Adventures in the Toyota RAV4October 19th, 2015
Say the name “RAV4,” and most people think of a compact grocery getter for the soccer mom set. But the last several days have shown me that the Toyota RAV4 is much more. I had the opportunity to take the 2015 RAV4 on a Pacific Northwest adventure, going off-road, and even witnessing a RAV4 run a rally race.
Over the years, the RAV4 has gotten a reputation as a fuel-efficient compact SUV for picking kids up at the mall. And as is the case with most things, perception is often interpreted as reality. Well, I’m here to help change your mind. The RAV4 is actually a fun car to drive. Sure, it’s not massively powerful or able to do serious rock crawling, but it’s surprisingly fun to take on adventures away from the city and suburbs.
Toyota brought me and a handful of other journalists out to Northwest Oregon for a chance to take a stock RAV4 out on the open road, and to help make me a believer in its abilities.
Our terrain varied from highways, to some of America’s most beautifully twisty and turny roads, to rough gravel and loose dirt paths. The first thing I noticed about the RAV4 is how well it handled each of these situations.
It offers superior road feedback for its class of vehicle, and feels much more nimble than its reputation would lead you to believe. Its suspension is stiffer than I expected too, which helped the little RAV4 corner and respond well to changes in the road quite well.
Along our journey, we would stop to take in such incredible vistas as the epic and omnipresent Mount Hood, the stunning and crystal clear Lost Lake, and eventually made our way to the hipster mecca that is Portland.
Even though we were driving in fairly high altitudes, the RAV4’s 176 hp naturally-aspirated 2.5L DOHC 4-banger kept us moving along without a struggle, even with four passengers aboard for much of the ride. Inside, the RAV4 provides unexpectedly good amount of space, with very good legroom for both front and rear seat passengers, and enough storage space behind the rear seats to hold all of our luggage. Keep in mind that it’s not ideal for towing, with just a 1,500 lb. capacity.
The highlight of our journey had to be our visit with Baja 1000 winning driver Ryan Millen, along with his co-driver (and fiancée) Christina Fate. Their vehicle for the Rally America sanctioned Mt. Hood Rally: a front-wheel drive RAV4, racing with a stock engine and transmission.
Other than gutting out the interior to save weight, and making it safe for racing, other modifications were limited to suspension and tire changes. Surely, such a vehicle wouldn’t be capable of keeping up with the pack. Or would it?
I spent time with Ryan, Christina, their engineer Brian, and the rest of their crew, learning about their ambitious mission to win rallies in a RAV4. Fortunately, they were totally down to Earth, and I’m grateful that they welcomed us into their world for three days. Incredibly, the only real challenge that came up when discussing the car’s rally abilities was its lack of a manual gearbox.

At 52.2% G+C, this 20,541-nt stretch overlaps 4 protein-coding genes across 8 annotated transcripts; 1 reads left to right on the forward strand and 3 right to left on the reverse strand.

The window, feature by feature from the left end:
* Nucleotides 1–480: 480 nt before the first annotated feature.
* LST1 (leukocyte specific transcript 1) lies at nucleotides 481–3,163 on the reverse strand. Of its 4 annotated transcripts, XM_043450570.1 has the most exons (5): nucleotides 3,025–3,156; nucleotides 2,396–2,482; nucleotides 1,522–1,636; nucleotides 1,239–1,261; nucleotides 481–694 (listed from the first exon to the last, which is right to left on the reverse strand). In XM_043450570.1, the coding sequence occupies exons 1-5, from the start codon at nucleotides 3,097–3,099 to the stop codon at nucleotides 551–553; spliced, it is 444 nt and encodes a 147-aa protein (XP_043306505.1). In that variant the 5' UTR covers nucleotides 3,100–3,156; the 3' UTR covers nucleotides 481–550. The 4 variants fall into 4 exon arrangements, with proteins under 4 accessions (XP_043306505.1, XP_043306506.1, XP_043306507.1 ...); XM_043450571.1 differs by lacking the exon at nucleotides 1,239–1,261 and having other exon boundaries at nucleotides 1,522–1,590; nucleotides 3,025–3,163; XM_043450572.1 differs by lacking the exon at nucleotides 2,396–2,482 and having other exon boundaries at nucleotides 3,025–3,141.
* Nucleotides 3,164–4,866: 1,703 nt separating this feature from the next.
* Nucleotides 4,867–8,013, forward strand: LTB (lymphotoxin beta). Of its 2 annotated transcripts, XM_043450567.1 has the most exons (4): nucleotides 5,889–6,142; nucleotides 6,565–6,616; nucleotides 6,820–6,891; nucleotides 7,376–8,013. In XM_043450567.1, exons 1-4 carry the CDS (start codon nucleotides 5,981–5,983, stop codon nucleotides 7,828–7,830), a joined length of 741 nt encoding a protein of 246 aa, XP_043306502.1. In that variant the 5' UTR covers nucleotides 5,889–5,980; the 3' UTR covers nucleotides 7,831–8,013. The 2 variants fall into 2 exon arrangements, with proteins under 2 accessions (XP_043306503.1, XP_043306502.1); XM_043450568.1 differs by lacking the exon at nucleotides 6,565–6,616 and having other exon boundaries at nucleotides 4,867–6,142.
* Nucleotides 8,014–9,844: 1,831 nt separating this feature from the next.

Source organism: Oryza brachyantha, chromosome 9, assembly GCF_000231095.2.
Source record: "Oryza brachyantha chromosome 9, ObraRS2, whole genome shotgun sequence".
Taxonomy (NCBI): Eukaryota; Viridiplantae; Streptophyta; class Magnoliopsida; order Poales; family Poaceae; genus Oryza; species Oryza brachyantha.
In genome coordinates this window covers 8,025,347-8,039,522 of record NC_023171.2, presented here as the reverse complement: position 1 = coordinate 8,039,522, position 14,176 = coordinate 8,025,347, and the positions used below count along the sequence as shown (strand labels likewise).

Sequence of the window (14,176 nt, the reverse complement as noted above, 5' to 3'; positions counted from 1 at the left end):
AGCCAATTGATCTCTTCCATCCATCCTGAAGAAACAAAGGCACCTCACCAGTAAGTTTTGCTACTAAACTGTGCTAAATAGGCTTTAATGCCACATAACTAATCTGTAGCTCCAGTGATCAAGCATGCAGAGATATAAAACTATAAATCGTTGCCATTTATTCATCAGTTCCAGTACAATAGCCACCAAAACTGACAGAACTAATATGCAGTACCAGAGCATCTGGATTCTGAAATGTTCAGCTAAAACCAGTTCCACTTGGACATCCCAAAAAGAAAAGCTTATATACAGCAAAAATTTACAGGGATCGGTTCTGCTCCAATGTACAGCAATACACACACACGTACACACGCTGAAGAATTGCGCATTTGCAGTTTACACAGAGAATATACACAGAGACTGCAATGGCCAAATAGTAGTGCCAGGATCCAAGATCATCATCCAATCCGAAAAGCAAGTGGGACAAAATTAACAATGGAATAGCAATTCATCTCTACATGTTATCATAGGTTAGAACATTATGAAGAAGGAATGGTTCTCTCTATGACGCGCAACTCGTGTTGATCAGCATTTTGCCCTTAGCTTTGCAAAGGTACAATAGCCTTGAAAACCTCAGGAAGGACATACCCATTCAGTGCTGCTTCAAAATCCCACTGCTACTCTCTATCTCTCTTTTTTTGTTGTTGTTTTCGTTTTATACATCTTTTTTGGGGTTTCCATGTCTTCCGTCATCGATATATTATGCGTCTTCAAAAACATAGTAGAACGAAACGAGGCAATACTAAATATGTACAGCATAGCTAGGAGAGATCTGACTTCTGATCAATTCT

After the first day’s meet and greet, we headed out to the course for something called “Recce,” (short for “reconnaissance”) in which each driver and co-driver has a brief chance to drive the course and map things out. Ryan and Christina worked diligently to observe and take notes on every turn, pothole, and terrain change. They weren’t allowed to do the run at race speed, so it’s not a practice run.
The next day, we were back at the course and got to see what the RAV4 could really do in a competitive setting. The race led off with the typical suspects, like AWD Subarus and the like, each producing a cacophony of sound as it came around the corner. When the RAV4 came on the scene, I almost missed it, as its exhaust note was quite stealthy. But we weren’t here to see what car could make the biggest racket. We were here to see who could drive the course the fastest.
The RAV4 tore around corners like nobody’s business, spewing a cloud of gravel and dust just like the big boys. And it was fast on its feet too.
As the day wore on, the rain came, and loose dirt turned to mud, puddles and mush. Surprisingly, the Toyota seemed to grip even better. Along the way, the field saw two cars go off the course, but Team Millen held strong and finished all six stages. Through the combined efforts of driving and navigational expertise, and the impressive engineering of the RAV4, Team Millen went on to win First Place in the 2WD division, and came in Third Place overall.
Coming into the event, rally racing a stock RAV4 seemed like a ludicrous idea, but a place on the podium should prove any doubters wrong, and just drives home the point that this little daily driver can also be great for out of town adventures.
After the race, we shared a brief celebration with the winners, and I made the 2-hour trek to Portland. While I was tempted to drive my RAV4 like Ryan had on the track, sanity prevailed. But I still enjoyed my ride, taking in the incredible scenery as the sun went down, and reflecting on how much pleasure I derived from a car that I expected to be neither fun or adventurous.